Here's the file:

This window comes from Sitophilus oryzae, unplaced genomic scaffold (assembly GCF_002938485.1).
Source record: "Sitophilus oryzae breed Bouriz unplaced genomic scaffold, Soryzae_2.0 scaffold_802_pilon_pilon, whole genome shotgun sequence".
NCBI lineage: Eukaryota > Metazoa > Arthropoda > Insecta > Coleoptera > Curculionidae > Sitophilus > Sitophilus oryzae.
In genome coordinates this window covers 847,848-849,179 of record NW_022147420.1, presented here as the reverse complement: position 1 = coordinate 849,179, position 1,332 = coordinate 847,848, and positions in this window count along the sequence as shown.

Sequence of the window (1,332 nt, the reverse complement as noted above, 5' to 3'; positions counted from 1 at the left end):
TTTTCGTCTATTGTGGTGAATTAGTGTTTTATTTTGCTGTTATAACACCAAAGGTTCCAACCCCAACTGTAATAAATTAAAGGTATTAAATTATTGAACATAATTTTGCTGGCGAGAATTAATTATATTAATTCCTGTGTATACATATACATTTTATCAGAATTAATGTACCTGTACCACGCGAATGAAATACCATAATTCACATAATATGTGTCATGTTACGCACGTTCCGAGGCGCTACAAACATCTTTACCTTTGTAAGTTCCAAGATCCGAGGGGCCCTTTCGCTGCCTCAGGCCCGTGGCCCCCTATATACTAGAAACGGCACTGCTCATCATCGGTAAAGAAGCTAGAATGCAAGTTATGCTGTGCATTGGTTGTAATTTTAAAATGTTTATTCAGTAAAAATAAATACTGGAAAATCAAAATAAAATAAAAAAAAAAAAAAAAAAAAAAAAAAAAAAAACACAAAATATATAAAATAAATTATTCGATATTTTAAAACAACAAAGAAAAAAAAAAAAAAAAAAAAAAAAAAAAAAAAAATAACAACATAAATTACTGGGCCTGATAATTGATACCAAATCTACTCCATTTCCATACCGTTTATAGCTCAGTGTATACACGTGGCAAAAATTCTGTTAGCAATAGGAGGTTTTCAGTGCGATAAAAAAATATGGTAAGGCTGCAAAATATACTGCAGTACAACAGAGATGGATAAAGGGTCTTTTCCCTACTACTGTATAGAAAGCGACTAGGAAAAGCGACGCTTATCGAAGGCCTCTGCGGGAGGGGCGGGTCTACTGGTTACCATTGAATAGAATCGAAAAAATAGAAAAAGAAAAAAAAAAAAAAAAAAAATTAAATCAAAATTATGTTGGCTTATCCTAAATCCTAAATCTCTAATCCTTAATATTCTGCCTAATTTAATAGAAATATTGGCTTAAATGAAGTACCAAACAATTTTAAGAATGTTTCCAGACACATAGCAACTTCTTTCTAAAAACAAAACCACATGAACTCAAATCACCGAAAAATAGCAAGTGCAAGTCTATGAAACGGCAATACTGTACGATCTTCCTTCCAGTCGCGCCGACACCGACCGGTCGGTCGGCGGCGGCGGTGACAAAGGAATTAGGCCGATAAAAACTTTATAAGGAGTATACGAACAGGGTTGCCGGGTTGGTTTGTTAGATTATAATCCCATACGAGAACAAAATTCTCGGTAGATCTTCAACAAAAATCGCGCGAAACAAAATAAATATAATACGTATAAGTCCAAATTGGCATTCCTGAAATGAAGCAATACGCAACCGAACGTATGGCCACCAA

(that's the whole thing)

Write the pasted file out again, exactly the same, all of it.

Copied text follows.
This window comes from Sitophilus oryzae, unplaced genomic scaffold (assembly GCF_002938485.1).
Source record: "Sitophilus oryzae breed Bouriz unplaced genomic scaffold, Soryzae_2.0 scaffold_802_pilon_pilon, whole genome shotgun sequence".
NCBI lineage: Eukaryota > Metazoa > Arthropoda > Insecta > Coleoptera > Curculionidae > Sitophilus > Sitophilus oryzae.
In genome coordinates this window covers 847,848-849,179 of record NW_022147420.1, presented here as the reverse complement: position 1 = coordinate 849,179, position 1,332 = coordinate 847,848, and positions in this window count along the sequence as shown.

Sequence of the window (1,332 nt, the reverse complement as noted above, 5' to 3'; positions counted from 1 at the left end):
TTTTCGTCTATTGTGGTGAATTAGTGTTTTATTTTGCTGTTATAACACCAAAGGTTCCAACCCCAACTGTAATAAATTAAAGGTATTAAATTATTGAACATAATTTTGCTGGCGAGAATTAATTATATTAATTCCTGTGTATACATATACATTTTATCAGAATTAATGTACCTGTACCACGCGAATGAAATACCATAATTCACATAATATGTGTCATGTTACGCACGTTCCGAGGCGCTACAAACATCTTTACCTTTGTAAGTTCCAAGATCCGAGGGGCCCTTTCGCTGCCTCAGGCCCGTGGCCCCCTATATACTAGAAACGGCACTGCTCATCATCGGTAAAGAAGCTAGAATGCAAGTTATGCTGTGCATTGGTTGTAATTTTAAAATGTTTATTCAGTAAAAATAAATACTGGAAAATCAAAATAAAATAAAAAAAAAAAAAAAAAAAAAAAAAAAAAAAACACAAAATATATAAAATAAATTATTCGATATTTTAAAACAACAAAGAAAAAAAAAAAAAAAAAAAAAAAAAAAAAAAAAATAACAACATAAATTACTGGGCCTGATAATTGATACCAAATCTACTCCATTTCCATACCGTTTATAGCTCAGTGTATACACGTGGCAAAAATTCTGTTAGCAATAGGAGGTTTTCAGTGCGATAAAAAAATATGGTAAGGCTGCAAAATATACTGCAGTACAACAGAGATGGATAAAGGGTCTTTTCCCTACTACTGTATAGAAAGCGACTAGGAAAAGCGACGCTTATCGAAGGCCTCTGCGGGAGGGGCGGGTCTACTGGTTACCATTGAATAGAATCGAAAAAATAGAAAAAGAAAAAAAAAAAAAAAAAAAATTAAATCAAAATTATGTTGGCTTATCCTAAATCCTAAATCTCTAATCCTTAATATTCTGCCTAATTTAATAGAAATATTGGCTTAAATGAAGTACCAAACAATTTTAAGAATGTTTCCAGACACATAGCAACTTCTTTCTAAAAACAAAACCACATGAACTCAAATCACCGAAAAATAGCAAGTGCAAGTCTATGAAACGGCAATACTGTACGATCTTCCTTCCAGTCGCGCCGACACCGACCGGTCGGTCGGCGGCGGCGGTGACAAAGGAATTAGGCCGATAAAAACTTTATAAGGAGTATACGAACAGGGTTGCCGGGTTGGTTTGTTAGATTATAATCCCATACGAGAACAAAATTCTCGGTAGATCTTCAACAAAAATCGCGCGAAACAAAATAAATATAATACGTATAAGTCCAAATTGGCATTCCTGAAATGAAGCAATACGCAACCGAACGTATGGCCACCAA